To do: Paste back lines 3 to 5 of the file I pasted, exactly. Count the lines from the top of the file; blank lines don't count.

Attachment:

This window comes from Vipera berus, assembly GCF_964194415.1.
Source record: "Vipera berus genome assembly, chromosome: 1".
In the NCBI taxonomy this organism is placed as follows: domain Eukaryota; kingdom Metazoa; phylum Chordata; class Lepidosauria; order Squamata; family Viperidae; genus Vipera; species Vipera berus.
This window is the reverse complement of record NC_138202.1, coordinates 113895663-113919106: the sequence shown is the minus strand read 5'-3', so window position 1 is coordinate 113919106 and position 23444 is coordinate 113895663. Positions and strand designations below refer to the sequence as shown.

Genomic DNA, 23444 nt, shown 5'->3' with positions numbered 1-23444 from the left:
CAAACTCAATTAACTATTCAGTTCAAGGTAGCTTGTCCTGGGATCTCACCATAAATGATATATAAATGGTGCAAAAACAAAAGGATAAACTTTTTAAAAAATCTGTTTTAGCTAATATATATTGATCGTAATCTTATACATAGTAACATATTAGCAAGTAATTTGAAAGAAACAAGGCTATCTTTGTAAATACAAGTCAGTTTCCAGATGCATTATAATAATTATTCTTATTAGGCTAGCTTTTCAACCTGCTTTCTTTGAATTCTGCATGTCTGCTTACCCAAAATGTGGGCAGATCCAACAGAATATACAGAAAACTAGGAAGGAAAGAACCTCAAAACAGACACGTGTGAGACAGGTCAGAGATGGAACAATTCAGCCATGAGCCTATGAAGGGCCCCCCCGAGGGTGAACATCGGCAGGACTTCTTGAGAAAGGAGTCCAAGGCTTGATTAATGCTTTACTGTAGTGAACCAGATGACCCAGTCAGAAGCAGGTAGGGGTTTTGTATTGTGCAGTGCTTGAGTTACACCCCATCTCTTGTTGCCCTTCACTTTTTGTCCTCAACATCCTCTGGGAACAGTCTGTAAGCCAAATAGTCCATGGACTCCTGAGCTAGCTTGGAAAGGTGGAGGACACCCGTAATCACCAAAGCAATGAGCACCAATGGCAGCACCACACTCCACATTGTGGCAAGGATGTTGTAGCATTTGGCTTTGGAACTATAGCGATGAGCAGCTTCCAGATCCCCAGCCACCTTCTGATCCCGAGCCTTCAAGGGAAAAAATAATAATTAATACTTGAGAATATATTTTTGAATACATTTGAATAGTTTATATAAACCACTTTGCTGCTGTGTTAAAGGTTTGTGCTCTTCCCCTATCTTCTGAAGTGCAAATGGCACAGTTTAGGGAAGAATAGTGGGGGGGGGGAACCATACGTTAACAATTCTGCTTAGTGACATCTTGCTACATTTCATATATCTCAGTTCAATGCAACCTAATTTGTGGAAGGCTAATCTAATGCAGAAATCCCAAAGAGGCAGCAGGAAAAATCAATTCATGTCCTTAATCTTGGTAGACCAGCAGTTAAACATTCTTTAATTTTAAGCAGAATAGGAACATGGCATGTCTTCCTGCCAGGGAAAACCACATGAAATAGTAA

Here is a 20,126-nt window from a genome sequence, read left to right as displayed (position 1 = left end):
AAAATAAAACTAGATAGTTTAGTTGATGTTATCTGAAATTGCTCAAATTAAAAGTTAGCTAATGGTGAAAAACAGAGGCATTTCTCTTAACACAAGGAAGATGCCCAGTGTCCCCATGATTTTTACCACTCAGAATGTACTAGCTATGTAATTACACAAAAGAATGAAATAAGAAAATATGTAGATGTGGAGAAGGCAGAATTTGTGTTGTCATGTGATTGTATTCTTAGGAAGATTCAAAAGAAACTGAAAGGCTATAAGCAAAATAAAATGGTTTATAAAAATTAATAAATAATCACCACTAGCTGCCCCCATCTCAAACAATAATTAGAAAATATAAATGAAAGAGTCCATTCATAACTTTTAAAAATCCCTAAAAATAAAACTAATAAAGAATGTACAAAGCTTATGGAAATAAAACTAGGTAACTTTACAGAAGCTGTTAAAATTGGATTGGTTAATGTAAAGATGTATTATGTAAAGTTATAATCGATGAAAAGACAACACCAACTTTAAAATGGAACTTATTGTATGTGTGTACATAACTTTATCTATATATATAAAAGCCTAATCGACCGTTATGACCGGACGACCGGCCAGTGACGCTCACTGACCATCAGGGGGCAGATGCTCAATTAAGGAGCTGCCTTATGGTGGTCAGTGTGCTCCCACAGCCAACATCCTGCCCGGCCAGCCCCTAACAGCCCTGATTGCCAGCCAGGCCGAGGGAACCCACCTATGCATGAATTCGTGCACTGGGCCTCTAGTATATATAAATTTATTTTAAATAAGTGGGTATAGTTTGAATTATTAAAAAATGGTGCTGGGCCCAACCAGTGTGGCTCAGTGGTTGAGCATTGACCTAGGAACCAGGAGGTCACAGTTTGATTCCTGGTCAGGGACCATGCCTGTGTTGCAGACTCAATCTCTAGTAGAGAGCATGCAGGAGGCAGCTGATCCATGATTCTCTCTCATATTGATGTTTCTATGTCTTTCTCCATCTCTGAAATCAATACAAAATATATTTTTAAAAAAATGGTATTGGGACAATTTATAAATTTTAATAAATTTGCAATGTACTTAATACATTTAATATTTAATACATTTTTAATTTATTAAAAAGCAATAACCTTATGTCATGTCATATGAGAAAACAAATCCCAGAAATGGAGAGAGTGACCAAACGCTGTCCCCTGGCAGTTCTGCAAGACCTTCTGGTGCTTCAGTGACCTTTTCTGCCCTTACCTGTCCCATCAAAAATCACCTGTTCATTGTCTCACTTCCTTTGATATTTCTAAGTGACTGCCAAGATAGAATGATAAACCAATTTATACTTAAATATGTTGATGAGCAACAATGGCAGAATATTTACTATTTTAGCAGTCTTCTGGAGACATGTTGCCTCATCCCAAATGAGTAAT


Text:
In the NCBI taxonomy this organism is placed as follows: domain Eukaryota; kingdom Metazoa; phylum Chordata; class Lepidosauria; order Squamata; family Viperidae; genus Vipera; species Vipera berus.
This window is the reverse complement of record NC_138202.1, coordinates 113895663-113919106: the sequence shown is the minus strand read 5'-3', so window position 1 is coordinate 113919106 and position 23444 is coordinate 113895663. Positions and strand designations below refer to the sequence as shown.

Genomic DNA, 23444 nt, shown 5'->3' with positions numbered 1-23444 from the left: